Book Title: Child of a Mad God
Series: Coven (#1)
Author: R.A. Salvatore
Goodreads Link: Click here
Star Rating: – Bold and brilliant
Disclaimer: I received this book free from Netgalley in exchange for an unbiased review.
I’m new to Mr. Salvatore’s books. I’ve heard of his name and reputation as an excellent fantasy writer but this is my first foray into his worlds. I can easily see why he has such a strong following. Here is the description from Goodreads:
When Aoleyn loses her parents, she is left to fend for herself among a tribe of vicious barbarians. Bound by rigid traditions, she dreams of escaping to the world beyond her mountain home.
The only hope for achieving the kind of freedom she searches for is to learn how to wield the mysterious power used by the tribe’s coven known as the Song of Usgar. Thankfully, Aoleyn may be the strongest witch to have ever lived, but magic comes at price. Not only has her abilities caught the eye of the brutish warlord that leads the tribe, but the demon of the mountain hunts all who wield the Coven’s power, and Aoleyn’s talent has made her a beacon in the night.
Vicious, barbaric, magical, fantastic, enthralling, startling, terrifying … all words I’d use to describe this book. It follows the stories of two very different orphans in the world of Corona. One, Talmadge, a young man on his own in a savage world. He is a sensitive soul, troubled by the violence around him, and by the violence he must wield in order to survive. Second, is Aoleyn, who is a very young girl when we first meet her. She is part of a tribe whose brutality knows no bounds. She is a girl with spirit, power and an innate goodness that lifts her above the rest of her people. She is seen as strange, and desirable by the terrible leader of her tribe. Of course, you know that will not serve her well.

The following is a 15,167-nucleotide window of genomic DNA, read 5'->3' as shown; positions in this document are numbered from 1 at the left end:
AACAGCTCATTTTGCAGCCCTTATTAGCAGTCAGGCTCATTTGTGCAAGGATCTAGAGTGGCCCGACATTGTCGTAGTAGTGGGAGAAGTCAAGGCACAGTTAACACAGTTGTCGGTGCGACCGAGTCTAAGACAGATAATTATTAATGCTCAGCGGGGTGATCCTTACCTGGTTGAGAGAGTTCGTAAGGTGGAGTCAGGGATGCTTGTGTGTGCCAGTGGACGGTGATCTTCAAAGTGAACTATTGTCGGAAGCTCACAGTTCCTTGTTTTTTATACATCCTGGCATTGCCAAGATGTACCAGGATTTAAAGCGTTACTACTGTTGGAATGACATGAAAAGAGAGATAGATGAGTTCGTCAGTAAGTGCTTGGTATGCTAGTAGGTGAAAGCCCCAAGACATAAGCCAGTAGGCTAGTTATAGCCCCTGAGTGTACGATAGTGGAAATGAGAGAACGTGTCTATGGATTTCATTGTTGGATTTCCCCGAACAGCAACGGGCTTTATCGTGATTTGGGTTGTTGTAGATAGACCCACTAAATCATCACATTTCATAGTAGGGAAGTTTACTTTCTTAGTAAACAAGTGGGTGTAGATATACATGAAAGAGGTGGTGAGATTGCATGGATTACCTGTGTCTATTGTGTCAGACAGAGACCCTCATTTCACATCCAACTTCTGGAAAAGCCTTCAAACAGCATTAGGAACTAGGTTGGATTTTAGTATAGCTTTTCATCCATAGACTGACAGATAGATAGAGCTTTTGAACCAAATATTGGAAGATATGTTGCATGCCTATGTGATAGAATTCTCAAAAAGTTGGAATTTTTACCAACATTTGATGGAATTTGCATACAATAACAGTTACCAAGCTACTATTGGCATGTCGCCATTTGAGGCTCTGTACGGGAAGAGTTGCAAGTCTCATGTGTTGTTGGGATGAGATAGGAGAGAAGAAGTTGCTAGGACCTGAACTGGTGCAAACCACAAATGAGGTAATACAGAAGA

If I have a caveat about this book it is with the level of violence. A number of readers have complained about the frequency of violence and rape in the book. Please consider that when deciding whether or not to read this book. While rape exists in this book it is not graphic and not described in detail, but it is definitely there. We see a surfeit of “rape as plot device” in today’s t.v. shows and books, so I felt I had to ask myself, “Is it used in the same gratuitous, superficial way in this book?” Honestly, I don’t know. I do understand what the author was using it for. He illustrated the ways in which men feel free to use a woman’s body as a means of stealing their power, which is quite literally what is happening in this book. Men of Aoleyn’s tribe have no way of using the magic in this world. They use sex with magic wielding women in order to subsume their spirit and make use of their magic without their consent. It is also a key component of the power dynamic in this god-awful tribe. I can’t pretend that both of those scenarios do not exist in the world today, and that they haven’t been part of the dynamic between men and women for millennia. I can accept it as part of this story because it is not used in a titillating or useless device to weaken the women and bolster the story of a man. You may not feel the same way and I have nothing but respect for your opinion. In that case, this book is probably not for you.
Apart from that issue, the writing of this book is exceptional. It can be a little slow, but only because the author is taking his time with development of the cultures in this world, the magical system, and the rich physical world of Corona. The book is not without it’s moments of beauty. Talmadge, in his journey as a merchant, provides a glimpse at the wealth of culture and people in Corona. While it is a dangerous place, it has it’s own savage beauty. I want to revisit these two characters, Talmadge and Aoleyn. I want to see more of this terrifying world so I will definitely be looking into his other books set in this world, as well as awaiting the next book in this series.
Song for this book: May it Be – Hayley Westenra